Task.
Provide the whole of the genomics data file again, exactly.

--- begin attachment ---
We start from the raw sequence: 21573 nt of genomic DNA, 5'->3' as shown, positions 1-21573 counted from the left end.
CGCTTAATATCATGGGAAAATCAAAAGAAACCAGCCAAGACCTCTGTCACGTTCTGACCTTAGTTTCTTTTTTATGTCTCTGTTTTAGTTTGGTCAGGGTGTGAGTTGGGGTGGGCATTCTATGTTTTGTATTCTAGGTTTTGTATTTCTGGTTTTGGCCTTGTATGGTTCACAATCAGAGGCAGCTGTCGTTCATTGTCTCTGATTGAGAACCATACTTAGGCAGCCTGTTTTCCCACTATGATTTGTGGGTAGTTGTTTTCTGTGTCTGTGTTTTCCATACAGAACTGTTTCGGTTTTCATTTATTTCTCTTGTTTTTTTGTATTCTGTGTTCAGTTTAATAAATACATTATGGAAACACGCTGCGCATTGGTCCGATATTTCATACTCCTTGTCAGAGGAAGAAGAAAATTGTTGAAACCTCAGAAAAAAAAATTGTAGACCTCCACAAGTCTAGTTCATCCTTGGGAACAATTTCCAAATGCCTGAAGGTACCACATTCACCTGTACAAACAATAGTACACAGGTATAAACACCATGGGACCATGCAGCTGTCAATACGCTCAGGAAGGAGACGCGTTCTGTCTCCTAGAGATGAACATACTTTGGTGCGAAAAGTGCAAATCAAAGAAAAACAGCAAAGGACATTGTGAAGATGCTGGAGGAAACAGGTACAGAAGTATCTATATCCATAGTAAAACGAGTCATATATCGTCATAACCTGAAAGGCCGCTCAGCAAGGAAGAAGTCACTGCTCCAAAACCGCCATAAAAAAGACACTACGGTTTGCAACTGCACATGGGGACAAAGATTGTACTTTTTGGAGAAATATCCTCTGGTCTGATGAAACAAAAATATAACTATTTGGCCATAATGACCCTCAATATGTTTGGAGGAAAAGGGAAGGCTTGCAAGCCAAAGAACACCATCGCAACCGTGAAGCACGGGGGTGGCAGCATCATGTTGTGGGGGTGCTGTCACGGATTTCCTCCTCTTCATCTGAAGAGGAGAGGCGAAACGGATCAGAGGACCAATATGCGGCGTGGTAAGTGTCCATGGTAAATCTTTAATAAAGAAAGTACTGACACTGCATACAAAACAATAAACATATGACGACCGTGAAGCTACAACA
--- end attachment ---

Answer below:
We start from the raw sequence: 21573 nt of genomic DNA, 5'->3' as shown, positions 1-21573 counted from the left end.
CGCTTAATATCATGGGAAAATCAAAAGAAACCAGCCAAGACCTCTGTCACGTTCTGACCTTAGTTTCTTTTTTATGTCTCTGTTTTAGTTTGGTCAGGGTGTGAGTTGGGGTGGGCATTCTATGTTTTGTATTCTAGGTTTTGTATTTCTGGTTTTGGCCTTGTATGGTTCACAATCAGAGGCAGCTGTCGTTCATTGTCTCTGATTGAGAACCATACTTAGGCAGCCTGTTTTCCCACTATGATTTGTGGGTAGTTGTTTTCTGTGTCTGTGTTTTCCATACAGAACTGTTTCGGTTTTCATTTATTTCTCTTGTTTTTTTGTATTCTGTGTTCAGTTTAATAAATACATTATGGAAACACGCTGCGCATTGGTCCGATATTTCATACTCCTTGTCAGAGGAAGAAGAAAATTGTTGAAACCTCAGAAAAAAAAATTGTAGACCTCCACAAGTCTAGTTCATCCTTGGGAACAATTTCCAAATGCCTGAAGGTACCACATTCACCTGTACAAACAATAGTACACAGGTATAAACACCATGGGACCATGCAGCTGTCAATACGCTCAGGAAGGAGACGCGTTCTGTCTCCTAGAGATGAACATACTTTGGTGCGAAAAGTGCAAATCAAAGAAAAACAGCAAAGGACATTGTGAAGATGCTGGAGGAAACAGGTACAGAAGTATCTATATCCATAGTAAAACGAGTCATATATCGTCATAACCTGAAAGGCCGCTCAGCAAGGAAGAAGTCACTGCTCCAAAACCGCCATAAAAAAGACACTACGGTTTGCAACTGCACATGGGGACAAAGATTGTACTTTTTGGAGAAATATCCTCTGGTCTGATGAAACAAAAATATAACTATTTGGCCATAATGACCCTCAATATGTTTGGAGGAAAAGGGAAGGCTTGCAAGCCAAAGAACACCATCGCAACCGTGAAGCACGGGGGTGGCAGCATCATGTTGTGGGGGTGCTGTCACGGATTTCCTCCTCTTCATCTGAAGAGGAGAGGCGAAACGGATCAGAGGACCAATATGCGGCGTGGTAAGTGTCCATGGTAAATCTTTAATAAAGAAAGTACTGACACTGCATACAAAACAATAAACATATGACGACCGTGAAGCTACAACA